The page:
This is always the hardest part of reviewing. If I wanted to tell you quickly how the battery life is, I would stop after saying ‘good’. On my scale from Galaxy S6 to OnePlus One, it’s closer to the OnePlus. To give you some rough numbers here I am able to consistently get 4 to 4.5 hours of screen-on time over the course of 24 hours. I mainly use my Nexus for browsing the web, twitter, Reddit, listening to podcasts or music. For me, it’s more than what I need. If you don’t use your device much and keep it on a table, Doze will kick in and make it last for a long while. But as with most people, you have it in your pocket the whole day and don’t see Doze until the night.
The Nexus 4 was a terrible smartphone when you talk about battery life and the Nexus 5 wasn’t a champ either. Here, with the bumped 2700 mAh battery and an 808 chipset, we get very decent battery life. If you’re not a smartphone gamer, you’ll probably be very happy.
This is where the controversy starts. A lot of people have been reporting since the Nexus 5X launch that their device is disappointing in the performance department. The number of people reporting that is way bigger than what I have ever seen from any other smartphone. The question is: why? Well, sorry, but I have no answer to that. If you know me, you know that I like to dig and find answers all over the internet. But I haven’t found any patterns yet. What I can tell you is that my unit is smooth, fast and lag-free. I would even say it’s faster than my Nexus 6.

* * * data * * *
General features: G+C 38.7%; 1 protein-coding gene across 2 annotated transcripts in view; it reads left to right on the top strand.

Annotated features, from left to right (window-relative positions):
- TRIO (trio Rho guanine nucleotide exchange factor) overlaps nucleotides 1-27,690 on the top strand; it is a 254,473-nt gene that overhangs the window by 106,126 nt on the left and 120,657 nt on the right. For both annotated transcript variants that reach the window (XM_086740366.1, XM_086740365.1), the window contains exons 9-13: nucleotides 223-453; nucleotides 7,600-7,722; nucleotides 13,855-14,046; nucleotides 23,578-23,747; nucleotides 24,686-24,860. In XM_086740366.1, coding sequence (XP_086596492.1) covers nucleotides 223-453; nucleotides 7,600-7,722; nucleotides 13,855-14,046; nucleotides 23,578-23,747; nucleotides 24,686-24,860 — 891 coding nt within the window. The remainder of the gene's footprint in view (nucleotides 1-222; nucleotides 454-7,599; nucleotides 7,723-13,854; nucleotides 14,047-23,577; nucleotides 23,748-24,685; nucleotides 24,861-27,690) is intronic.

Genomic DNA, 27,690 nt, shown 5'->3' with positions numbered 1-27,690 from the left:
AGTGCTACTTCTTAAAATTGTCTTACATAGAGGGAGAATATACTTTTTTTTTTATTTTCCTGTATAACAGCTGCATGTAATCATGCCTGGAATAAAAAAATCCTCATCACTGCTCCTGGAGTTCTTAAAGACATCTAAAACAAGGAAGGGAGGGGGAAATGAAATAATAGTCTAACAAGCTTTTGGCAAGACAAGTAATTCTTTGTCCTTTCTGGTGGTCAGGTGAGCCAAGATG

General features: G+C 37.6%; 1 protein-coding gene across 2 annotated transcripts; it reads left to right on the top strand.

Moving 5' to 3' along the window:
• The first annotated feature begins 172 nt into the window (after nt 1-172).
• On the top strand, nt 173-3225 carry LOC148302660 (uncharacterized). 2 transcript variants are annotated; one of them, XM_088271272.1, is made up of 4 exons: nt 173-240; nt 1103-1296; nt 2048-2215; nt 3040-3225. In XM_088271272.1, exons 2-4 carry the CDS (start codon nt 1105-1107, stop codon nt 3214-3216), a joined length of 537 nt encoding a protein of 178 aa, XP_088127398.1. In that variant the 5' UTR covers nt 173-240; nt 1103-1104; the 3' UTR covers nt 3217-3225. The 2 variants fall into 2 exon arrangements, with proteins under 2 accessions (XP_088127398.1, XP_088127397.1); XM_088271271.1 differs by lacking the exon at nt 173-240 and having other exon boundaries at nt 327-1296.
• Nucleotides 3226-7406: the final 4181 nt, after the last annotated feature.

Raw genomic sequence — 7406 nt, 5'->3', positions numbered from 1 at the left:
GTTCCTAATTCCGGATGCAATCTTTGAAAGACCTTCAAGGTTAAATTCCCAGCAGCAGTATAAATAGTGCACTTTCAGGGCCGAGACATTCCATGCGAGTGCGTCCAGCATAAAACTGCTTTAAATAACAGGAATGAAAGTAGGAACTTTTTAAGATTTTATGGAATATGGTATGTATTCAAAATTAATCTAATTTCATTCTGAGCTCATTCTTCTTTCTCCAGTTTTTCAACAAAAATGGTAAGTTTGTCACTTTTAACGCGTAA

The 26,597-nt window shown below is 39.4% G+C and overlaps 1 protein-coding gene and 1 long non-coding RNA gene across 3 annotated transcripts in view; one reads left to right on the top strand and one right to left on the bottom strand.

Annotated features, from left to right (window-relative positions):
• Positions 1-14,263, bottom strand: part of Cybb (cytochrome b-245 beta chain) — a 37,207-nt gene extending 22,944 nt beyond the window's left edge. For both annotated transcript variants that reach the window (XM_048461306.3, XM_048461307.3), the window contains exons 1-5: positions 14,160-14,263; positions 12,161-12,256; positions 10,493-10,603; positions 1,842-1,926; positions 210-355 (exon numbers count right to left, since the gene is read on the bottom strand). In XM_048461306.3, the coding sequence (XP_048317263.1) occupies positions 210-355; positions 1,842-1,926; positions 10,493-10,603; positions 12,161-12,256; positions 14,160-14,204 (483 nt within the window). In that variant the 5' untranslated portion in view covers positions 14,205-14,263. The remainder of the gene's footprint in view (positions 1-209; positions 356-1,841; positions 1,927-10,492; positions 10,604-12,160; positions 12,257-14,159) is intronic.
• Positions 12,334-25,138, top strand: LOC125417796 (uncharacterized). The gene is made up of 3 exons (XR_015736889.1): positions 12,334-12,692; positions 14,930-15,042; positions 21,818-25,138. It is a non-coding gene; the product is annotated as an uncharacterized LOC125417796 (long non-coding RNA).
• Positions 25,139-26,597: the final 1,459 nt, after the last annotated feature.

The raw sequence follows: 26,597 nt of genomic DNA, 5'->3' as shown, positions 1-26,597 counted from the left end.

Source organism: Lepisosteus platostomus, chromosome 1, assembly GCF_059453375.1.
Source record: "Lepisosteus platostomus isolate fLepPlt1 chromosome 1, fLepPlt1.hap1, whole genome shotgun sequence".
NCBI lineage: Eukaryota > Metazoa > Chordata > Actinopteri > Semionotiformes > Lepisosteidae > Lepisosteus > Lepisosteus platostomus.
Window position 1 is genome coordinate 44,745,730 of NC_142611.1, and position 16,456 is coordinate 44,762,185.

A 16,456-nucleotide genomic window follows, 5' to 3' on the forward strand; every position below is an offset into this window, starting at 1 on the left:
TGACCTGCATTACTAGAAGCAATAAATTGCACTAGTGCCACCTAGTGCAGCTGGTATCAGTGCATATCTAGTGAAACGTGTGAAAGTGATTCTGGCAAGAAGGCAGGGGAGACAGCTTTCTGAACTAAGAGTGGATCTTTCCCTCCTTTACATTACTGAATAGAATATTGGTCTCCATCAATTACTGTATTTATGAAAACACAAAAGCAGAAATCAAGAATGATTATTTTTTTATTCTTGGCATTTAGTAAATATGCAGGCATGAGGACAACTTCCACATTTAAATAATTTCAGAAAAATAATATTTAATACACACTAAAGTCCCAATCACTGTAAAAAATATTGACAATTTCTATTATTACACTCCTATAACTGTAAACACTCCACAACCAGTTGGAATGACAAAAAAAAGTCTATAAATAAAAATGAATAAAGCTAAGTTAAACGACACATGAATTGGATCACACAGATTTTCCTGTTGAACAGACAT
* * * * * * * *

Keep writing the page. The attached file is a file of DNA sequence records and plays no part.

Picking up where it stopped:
So why are some people having so many lag issues? My understanding is that it’s related to the hardware. Even in Safe Mode, people have reported lag. Some of them send it back under warranty and the new unit they got, with the same apps, were totally lag free.
My experience has been perfect so far and I really like stock Marshmallow. It’s running just great in my day to day use. If you get a laggy Nexus 5X, try to RMA. It may well be a hardware problem.
The Nexus 5X is a great phone. Is it the one for you? First of all, don’t get the 16 GB version. It’s way too small in 2016. Secondly, if the Nexus 6P is almost the same price and you like phablets, maybe consider the 6P. The aluminum build, with a better CPU, more RAM (1GB extra), AMOLED QHD screen is more than worth it. On the other hand, if your budget is tight or you just want a smaller Nexus, the 5X is a very good choice.
The build quality is great if you don’t mind polycarbonate, the screen is gorgeous if you don’t need QHD, the fingerprint scanner and the camera are top notch, the battery life will get you through the day without any problem. The icing on the cake? The performance backed up with a Snapdragon 808 along with 2GB RAM will be more than enough to satisfy most of your needs.
The Nexus 5X 32GB is sold in Switzerland at around 340 euros and at that price, I would recommend it to anyone.